By JOHN PAULUS | Jan. 21, 2015
Seventy-five parts per billion is a huge number when it comes to ground-level ozone pollution, says the United States Environmental Protection Agency. Seventy-five parts per billion is the current air quality standard for ozone pollution, commonly known as smog.
In a regulatory proposal published in the Federal Register in December, the EPA is proposing to reduce the allowable threshold for ground-level ozone to between 65 and 70 parts per billion.
While the change might seem small and somewhat arbitrary, it’s no small thing and it calls into question whether we’ve granted too much discretion to our regulatory agencies.
According to Eric Bott, director of environmental and energy policy at Wisconsin Manufacturers & Commerce, at 70 parts per billion, all of Wisconsin’s counties along Lake Michigan, and more somewhat inland from the lakeshore counties, from Green Bay to Kenosha would become non-attainment areas.
He said, “sixty-five is where the smart money thinks USEPA will set the standard.”
At that threshold, Bott said, most of southeastern Wisconsin, south of a line drawn from Green Bay to Grant County, would become a non-attainment area and that potentially could prohibit any significant expansion of Wisconsin’s manufacturing economy in that area.
“We’re nervous – this is a big deal,” Bott said.
Not so much, says the EPA: The proposed standard dovetails with other regulatory initiatives. In proposing a new ozone air quality standard, it wrote: “To provide a foundation that helps [state] air agencies build successful strategies for attaining new O3 standards, the EPA will continue to move forward with federal regulatory programs, such as the proposed Clean Power Plan and the final Tier 3 motor vehicle emissions standards.”
In requesting comments on the proposed ozone change, the EPA also invited comments on maintaining the current standard, alternatively lowering it to 60 parts per billion or choosing some point in between. The comment period ends on March 17.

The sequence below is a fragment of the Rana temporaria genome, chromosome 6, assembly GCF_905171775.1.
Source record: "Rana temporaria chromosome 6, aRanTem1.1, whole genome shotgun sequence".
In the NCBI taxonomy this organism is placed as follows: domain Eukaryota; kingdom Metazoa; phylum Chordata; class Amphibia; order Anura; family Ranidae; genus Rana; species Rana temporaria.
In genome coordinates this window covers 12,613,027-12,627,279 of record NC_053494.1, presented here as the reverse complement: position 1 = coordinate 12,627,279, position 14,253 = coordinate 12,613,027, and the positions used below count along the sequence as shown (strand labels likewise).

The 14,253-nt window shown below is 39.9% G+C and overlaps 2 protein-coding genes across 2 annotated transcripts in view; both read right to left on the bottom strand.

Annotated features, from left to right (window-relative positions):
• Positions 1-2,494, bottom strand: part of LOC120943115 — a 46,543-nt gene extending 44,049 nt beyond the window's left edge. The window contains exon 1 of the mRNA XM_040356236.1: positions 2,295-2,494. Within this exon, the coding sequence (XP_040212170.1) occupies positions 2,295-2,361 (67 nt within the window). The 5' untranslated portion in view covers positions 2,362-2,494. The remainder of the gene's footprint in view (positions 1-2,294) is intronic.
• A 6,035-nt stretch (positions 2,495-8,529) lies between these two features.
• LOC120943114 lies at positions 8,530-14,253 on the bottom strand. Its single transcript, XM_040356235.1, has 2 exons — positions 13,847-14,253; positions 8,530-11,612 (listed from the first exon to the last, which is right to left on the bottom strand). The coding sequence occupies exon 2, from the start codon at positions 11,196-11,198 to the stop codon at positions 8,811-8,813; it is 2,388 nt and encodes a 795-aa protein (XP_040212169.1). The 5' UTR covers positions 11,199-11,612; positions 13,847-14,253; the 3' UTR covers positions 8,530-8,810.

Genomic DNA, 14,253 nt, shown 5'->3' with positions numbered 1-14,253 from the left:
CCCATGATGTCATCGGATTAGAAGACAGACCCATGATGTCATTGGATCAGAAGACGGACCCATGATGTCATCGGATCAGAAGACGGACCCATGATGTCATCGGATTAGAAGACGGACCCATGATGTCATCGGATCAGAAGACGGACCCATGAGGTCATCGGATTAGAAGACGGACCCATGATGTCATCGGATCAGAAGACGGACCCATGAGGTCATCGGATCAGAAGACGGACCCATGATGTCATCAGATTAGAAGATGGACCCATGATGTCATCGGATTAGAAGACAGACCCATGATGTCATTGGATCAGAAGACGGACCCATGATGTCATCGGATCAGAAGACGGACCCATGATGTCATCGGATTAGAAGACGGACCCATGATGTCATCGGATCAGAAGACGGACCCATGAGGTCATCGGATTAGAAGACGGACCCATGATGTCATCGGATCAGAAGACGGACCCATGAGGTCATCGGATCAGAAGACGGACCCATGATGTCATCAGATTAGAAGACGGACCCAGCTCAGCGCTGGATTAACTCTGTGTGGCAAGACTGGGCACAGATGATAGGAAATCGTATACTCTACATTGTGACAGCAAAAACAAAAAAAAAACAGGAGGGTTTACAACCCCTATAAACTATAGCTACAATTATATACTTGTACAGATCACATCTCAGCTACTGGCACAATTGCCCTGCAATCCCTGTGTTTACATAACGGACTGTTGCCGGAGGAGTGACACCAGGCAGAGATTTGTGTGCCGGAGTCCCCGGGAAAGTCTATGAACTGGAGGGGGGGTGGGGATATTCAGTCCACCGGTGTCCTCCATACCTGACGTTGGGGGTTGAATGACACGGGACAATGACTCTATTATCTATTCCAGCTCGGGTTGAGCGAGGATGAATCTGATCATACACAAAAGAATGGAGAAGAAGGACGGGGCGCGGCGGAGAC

The EPA’s independent scientific advisory committee recommended the agency set the new standard at between 70 and 60 parts per billion. At the low end, it would make the rule the most expensive ever, according to a NewERA Economic Consulting study, commissioned by the National Association of Manufacturers. The NERA study pegged the compliance cost at $270 billion annually.
According to Wisconsin Department of Natural Resources ozone monitoring stations, a 60 parts per billion ozone standard looks a lot like ambient peak summertime ozone levels.
Bart Sponseller, deputy division administrator for the DNR’s Air, Waste and Remediation & Redevelopment Division, said its sensors on northern Wisconsin tribal reservations over the past three years have recorded average peak ozone levels of between 59 and 61 parts per billion.
While the EPA has its scientific advisory committee recommending a change in the air quality standard to between 70 and 60 parts per billion, the agency has complete discretion on changing the standard and where it should be set.
The National Association of Manufacturers, in its report on the potential economic fallout from a new ozone quality standard, observed: “The existing 0.075 (parts per million) ozone standard has not been implemented, meaning society has neither borne the costs nor determined there are discernible benefits of that standard.”
That about sums it up – costs borne by the public versus discernible benefits.
It’s the driver in Gov. Scott Walker’s plan to legally challenge the EPA Clean Power Plan and in Congress’ proposed Regulations from the Executive in Need of Scrutiny (REINS) Act. The Clean Power Plan is designed to reduce carbon emissions from fossil-fuel fired power plants; the REINS Act would require legislative and presidential approval of any major federal regulatory action.
The EPA’s proposed change in the ozone standard puts a face on the debate that will define the course of American regulatory policy in the next election cycle and beyond.
John Paulus of Cedarburg is a retired environmental journalist. This column represents his personal opinion.